In April 1978, almost eight months after launch, and while the ship was approaching the asteroid belt, an omitted ground command—a human error—caused Voyager 2’s on-board computer to switch from the prime radio receiver to its backup. During the next ground transmission to the spacecraft, the backup receiver refused to lock onto the signal from Earth. A component called a tracking loop capacitor had failed. After seven days in which Voyager 2 was entirely out of contact, its fault protection software suddenly commanded the backup receiver to be switched off and the prime receiver to be switched back on. Mysteriously—to this day, no one knows why—the prime receiver failed moments later. It was never heard from again. To top it off, the on-board computer now foolishly insisted on using the failed primary receiver. Through an unlucky concatenation of human and robotic error, the spacecraft was now in real jeopardy. No one could think of a way to get Voyager 2 to revert to the backup receiver. Even if it did, the backup receiver couldn’t receive the commands from Earth—because of that failed capacitor. There were many project personnel who feared that all was lost.

But after a week of obdurate unresponsiveness to all commands, instructions to switch automatically between receivers were accepted and programmed into the skittish on-board computer. During that same week the JPL engineers designed an innovative command frequency control procedure to make sure that essential orders would be understood by the damaged backup receiver.

The engineers were now able to recommunicate, at least in a rudimentary way, with the spacecraft. Unfortunately the backup receiver now turned giddy, becoming extremely sensitive to the stray heat dumped when various components of the spacecraft powered up or down. In the following months the JPL engineers devised and conducted tests that let them thoroughly understand the thermal implications of most spacecraft operational modes: What would prevent and what would permit receipt of commands from Earth?

With this information, the backup receiver problem was entirely circumvented. It subsequently acquired all the commands sent from Earth on how to gather data in the Jupiter, Saturn, Uranus, and Neptune systems. The engineers had saved the mission. (To be on the safe side, during most of Voyager 2’s subsequent flight a nominal data-taking sequence for the next planet to be encountered was always sitting in the on-board computers—should the spacecraft again become deaf to entreaties from home.)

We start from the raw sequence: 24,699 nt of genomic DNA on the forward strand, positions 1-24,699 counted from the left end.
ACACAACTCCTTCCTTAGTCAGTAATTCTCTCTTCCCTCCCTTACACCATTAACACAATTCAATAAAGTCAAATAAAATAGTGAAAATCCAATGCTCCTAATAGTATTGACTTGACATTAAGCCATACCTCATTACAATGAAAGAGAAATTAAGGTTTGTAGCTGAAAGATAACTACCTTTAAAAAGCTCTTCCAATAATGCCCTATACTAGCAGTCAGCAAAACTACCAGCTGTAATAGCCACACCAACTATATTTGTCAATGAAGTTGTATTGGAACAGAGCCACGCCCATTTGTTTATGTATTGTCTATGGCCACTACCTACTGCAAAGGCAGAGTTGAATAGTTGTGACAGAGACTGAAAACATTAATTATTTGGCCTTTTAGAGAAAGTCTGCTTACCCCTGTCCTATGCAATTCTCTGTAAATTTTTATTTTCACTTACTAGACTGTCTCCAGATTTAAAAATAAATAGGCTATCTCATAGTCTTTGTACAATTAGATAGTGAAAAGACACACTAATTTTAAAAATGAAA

Another heart-wrenching failure occurred just after Voyager 2 emerged from behind Saturn (as seen from the Earth) in August 1981. The scan platform had been moving feverishly—pointing here and there among the rings, moons, and the planet itself during the all-too-brief moments of close approach. Suddenly, the platform jammed. A stuck scan platform is a maddening predicament: knowing that the spacecraft is flying past wonders that have never been witnessed, that we will not see again for years or decades, and the incurious spacecraft staring fixedly off into space, ignoring everything.

The scan platform is driven by actuators containing gear trains. So first the JPL engineers ran an identical copy of a flight actuator in a simulated mission. This actuator failed after 348 turns; the actuator on the spacecraft had failed after 352 turns. The problem turned out to be a lubrication failure. Good to know, but what to do about it? Plainly, it would be impossible to overtake Voyager with an oilcan.

The engineers wondered whether they could restart the failed actuator by alternate heating and cooling; maybe the resulting thermal stresses would induce the components of the actuator to expand and contract at different rates and unjam the system. They tested this notion with specially manufactured actuators in the laboratory, and then jubilantly found that in this way they could start the scan platform up again in space. Project personnel also devised ways to diagnose any additional trend toward actuator failure early enough to work around the problem. Thereafter, Voyager 2’s scan platform worked perfectly. All the pictures taken in the Uranus and Neptune systems owe their existence to this work. The engineers had saved the day again.

Voyagers 1 and 2 were designed to explore the Jupiter and Saturn systems only. It is true that their trajectories would carry them on past Uranus and Neptune, but officially these planets were never contemplated as targets for Voyager exploration: The spacecraft were not supposed to last that long. Because of our wish to fly close to the mystery world Titan, Voyager 1 was flung by Saturn on a path that could never encounter any other known world; it is Voyager 2 that flew on to Uranus and Neptune with brilliant success. At these immense distances, sunlight is getting progressively dimmer, and the radio signals transmitted to Earth are getting progressively fainter. These were predictable but still very serious problems that the JPL engineers and scientists also had to solve.